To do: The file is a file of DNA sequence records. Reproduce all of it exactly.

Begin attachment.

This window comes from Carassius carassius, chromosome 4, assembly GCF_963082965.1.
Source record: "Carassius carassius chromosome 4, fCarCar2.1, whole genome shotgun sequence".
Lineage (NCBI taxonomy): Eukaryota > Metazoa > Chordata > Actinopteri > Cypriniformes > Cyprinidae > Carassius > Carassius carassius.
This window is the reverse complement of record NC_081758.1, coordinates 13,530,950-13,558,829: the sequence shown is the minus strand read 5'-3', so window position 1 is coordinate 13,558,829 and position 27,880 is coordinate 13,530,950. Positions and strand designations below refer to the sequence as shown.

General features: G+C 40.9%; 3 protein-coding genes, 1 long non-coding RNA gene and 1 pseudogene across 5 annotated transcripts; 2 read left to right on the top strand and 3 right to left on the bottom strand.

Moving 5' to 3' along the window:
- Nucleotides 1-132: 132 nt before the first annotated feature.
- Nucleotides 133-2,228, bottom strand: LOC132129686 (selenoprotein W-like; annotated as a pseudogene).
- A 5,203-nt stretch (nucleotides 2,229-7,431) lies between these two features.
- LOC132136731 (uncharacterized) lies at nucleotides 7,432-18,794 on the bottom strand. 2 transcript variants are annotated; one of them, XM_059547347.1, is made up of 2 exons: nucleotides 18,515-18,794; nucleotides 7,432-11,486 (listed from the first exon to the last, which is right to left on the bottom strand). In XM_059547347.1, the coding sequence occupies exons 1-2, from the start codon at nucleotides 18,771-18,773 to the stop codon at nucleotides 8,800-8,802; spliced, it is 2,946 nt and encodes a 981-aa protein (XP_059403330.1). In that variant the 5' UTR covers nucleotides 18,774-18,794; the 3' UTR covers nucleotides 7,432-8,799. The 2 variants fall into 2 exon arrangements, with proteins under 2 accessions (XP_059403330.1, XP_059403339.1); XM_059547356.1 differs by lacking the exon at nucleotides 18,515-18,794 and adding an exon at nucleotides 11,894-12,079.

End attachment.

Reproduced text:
This window comes from Carassius carassius, chromosome 4, assembly GCF_963082965.1.
Source record: "Carassius carassius chromosome 4, fCarCar2.1, whole genome shotgun sequence".
Lineage (NCBI taxonomy): Eukaryota > Metazoa > Chordata > Actinopteri > Cypriniformes > Cyprinidae > Carassius > Carassius carassius.
This window is the reverse complement of record NC_081758.1, coordinates 13,530,950-13,558,829: the sequence shown is the minus strand read 5'-3', so window position 1 is coordinate 13,558,829 and position 27,880 is coordinate 13,530,950. Positions and strand designations below refer to the sequence as shown.

General features: G+C 40.9%; 3 protein-coding genes, 1 long non-coding RNA gene and 1 pseudogene across 5 annotated transcripts; 2 read left to right on the top strand and 3 right to left on the bottom strand.

Moving 5' to 3' along the window:
- Nucleotides 1-132: 132 nt before the first annotated feature.
- Nucleotides 133-2,228, bottom strand: LOC132129686 (selenoprotein W-like; annotated as a pseudogene).
- A 5,203-nt stretch (nucleotides 2,229-7,431) lies between these two features.
- LOC132136731 (uncharacterized) lies at nucleotides 7,432-18,794 on the bottom strand. 2 transcript variants are annotated; one of them, XM_059547347.1, is made up of 2 exons: nucleotides 18,515-18,794; nucleotides 7,432-11,486 (listed from the first exon to the last, which is right to left on the bottom strand). In XM_059547347.1, the coding sequence occupies exons 1-2, from the start codon at nucleotides 18,771-18,773 to the stop codon at nucleotides 8,800-8,802; spliced, it is 2,946 nt and encodes a 981-aa protein (XP_059403330.1). In that variant the 5' UTR covers nucleotides 18,774-18,794; the 3' UTR covers nucleotides 7,432-8,799. The 2 variants fall into 2 exon arrangements, with proteins under 2 accessions (XP_059403330.1, XP_059403339.1); XM_059547356.1 differs by lacking the exon at nucleotides 18,515-18,794 and adding an exon at nucleotides 11,894-12,079.